Thursday, August 08, 2013

Eating to live

Been another bad day here. Haven't felt well. Racing heart, shakey legs. Checked my heart rate. It's high, but not dangerously high. Just higher than it should be. Same for my blood pressure. Feeling quite achey. I think I've caught some sort of cold or infection. We'll see how I feel over the next couple of days.

I didn't walk at the gym yesterday or today. I hope I can tomorrow. I was doing good at my walking. Can't slack off.

Diet is still going okay, I think. I'm eating low-fat, low carb, low calorie: salads, veggies, soups. It's not too bad. I suspect one of the reasons I feel so bad is my blood sugar is still adjusting to this change. I'm hoping to lose a lot of weight: 50 pounds is my goal.

Of course, I'm still eating too much cheese and too much meat. Slowly trying to wean myself off both of those. Cheese because it has too much fat and meat for the same reasons. I hear some amazing reports of the health of vegans and vegetarians, particularly concerning diabetes and heart disease. We have amazing bodies that will heal a lot of damage if we make good choices.

Diabetes and being overweight have done a lot of damage to me. I'm trying to help it recover by eating only to live, not living to eat. I do like food. That's a fact, but it's a destructive love, like all obsessions eventually turn out to be.

Moderation in all things. Moderation in all things. Moderation in all things. Let's repeat that a thousand or so more times. The irony of that doesn't escape me.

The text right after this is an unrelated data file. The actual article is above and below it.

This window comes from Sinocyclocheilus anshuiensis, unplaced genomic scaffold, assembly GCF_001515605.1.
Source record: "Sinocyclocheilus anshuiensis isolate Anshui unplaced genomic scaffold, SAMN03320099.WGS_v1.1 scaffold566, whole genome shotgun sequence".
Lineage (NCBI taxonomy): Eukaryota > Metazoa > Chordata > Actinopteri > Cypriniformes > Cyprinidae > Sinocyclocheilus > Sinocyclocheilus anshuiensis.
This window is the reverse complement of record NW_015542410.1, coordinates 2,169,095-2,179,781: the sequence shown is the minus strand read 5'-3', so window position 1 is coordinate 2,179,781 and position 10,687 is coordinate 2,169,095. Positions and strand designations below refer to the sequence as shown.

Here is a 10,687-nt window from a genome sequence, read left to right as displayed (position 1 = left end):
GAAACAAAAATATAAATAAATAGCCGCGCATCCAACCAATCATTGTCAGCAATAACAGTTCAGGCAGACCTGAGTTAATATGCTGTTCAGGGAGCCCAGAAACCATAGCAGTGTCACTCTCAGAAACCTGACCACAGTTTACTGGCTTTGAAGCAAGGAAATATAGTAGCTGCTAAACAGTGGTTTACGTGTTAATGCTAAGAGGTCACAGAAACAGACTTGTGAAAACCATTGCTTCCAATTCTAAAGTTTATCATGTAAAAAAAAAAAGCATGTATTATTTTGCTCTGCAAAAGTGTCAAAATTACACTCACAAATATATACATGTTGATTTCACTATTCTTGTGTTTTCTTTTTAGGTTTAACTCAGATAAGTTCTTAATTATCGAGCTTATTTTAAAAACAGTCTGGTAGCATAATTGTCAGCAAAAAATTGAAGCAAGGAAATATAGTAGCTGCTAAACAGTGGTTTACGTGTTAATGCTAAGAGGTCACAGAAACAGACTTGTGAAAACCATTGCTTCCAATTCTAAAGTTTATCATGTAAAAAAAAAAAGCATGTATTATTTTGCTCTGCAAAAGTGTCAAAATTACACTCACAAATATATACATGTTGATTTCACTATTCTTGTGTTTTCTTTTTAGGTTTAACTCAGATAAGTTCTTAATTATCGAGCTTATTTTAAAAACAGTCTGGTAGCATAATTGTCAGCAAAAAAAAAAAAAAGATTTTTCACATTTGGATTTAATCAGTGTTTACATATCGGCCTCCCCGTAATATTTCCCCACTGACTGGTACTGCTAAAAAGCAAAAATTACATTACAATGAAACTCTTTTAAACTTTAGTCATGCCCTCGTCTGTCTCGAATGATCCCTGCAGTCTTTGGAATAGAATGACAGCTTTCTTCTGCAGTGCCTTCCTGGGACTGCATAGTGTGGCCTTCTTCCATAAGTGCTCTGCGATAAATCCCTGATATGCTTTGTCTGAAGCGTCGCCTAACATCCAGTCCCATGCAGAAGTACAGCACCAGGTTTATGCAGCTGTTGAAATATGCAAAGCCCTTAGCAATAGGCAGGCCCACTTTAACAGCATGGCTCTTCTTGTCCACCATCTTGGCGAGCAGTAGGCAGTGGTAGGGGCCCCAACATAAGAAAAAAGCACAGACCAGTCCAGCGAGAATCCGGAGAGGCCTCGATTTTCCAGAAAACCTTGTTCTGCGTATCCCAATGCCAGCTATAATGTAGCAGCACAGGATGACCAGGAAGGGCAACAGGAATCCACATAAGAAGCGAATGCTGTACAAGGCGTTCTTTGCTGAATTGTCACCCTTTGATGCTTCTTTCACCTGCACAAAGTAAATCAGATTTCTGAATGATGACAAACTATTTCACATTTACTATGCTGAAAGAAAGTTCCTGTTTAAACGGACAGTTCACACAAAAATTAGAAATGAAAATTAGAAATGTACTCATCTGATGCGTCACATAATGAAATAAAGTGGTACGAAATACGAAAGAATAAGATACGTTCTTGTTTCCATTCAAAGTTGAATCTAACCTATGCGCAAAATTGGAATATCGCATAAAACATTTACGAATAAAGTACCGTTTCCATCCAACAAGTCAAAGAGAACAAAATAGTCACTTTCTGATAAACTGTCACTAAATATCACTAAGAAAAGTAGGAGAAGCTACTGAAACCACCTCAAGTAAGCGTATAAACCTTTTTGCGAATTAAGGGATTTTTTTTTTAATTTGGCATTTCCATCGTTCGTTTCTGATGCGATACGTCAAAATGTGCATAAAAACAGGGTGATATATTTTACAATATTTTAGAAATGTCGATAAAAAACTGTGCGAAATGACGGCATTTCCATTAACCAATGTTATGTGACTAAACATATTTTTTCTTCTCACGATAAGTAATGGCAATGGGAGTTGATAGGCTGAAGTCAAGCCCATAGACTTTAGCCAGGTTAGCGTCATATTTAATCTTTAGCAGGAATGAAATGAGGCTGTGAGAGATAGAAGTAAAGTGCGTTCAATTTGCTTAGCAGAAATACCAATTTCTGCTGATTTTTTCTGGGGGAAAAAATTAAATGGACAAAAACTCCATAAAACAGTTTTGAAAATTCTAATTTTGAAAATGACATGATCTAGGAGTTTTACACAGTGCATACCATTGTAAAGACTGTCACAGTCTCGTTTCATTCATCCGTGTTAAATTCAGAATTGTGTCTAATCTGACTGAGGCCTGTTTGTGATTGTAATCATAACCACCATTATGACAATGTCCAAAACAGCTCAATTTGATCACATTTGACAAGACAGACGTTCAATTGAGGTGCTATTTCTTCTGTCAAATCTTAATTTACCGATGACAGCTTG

Not that being thin and controlling my diabetes will fix all my medical problems. Fitness doesn't keep cancer or disease from touching someone's life completely, but it does help. And fitness does give us more resources to use to combat such things.

By the way, I used to hate that phrase: Eat to live; don’t live to eat. It seemed to me that really thin people would toss it around too easily. I’ve learned that it has wisdom, but it’s a simple phrase for a complex problem involving genetics, environment, support, and desire. And unlike alcoholics – who can go cold turkey – you can’t go cold turkey with food. You have to eat to live. So it’s a problem of control.

What controls you? Your appetite? And is it worth the cost of controlling it? I know a woman who last over 200 pounds and kept it off for nearly five years, but in the end, she chose food. She regained the weight and has decided to live with it. Food was easier than the exercise and diets, she says, always with sadness and regret. She did low carb, low calorie, low fat, vegan, and a dozen other diets. In the end, food was stronger. It made her happier than the diets did.

So this is not to say that being heavy is wrong or unattractive, mind you. I’m simply looking at the health benefits for being thinner, and let’s be honest, losing 50 pounds will not make me thin. But it might make me healthier. And that’s what I’m aiming for.

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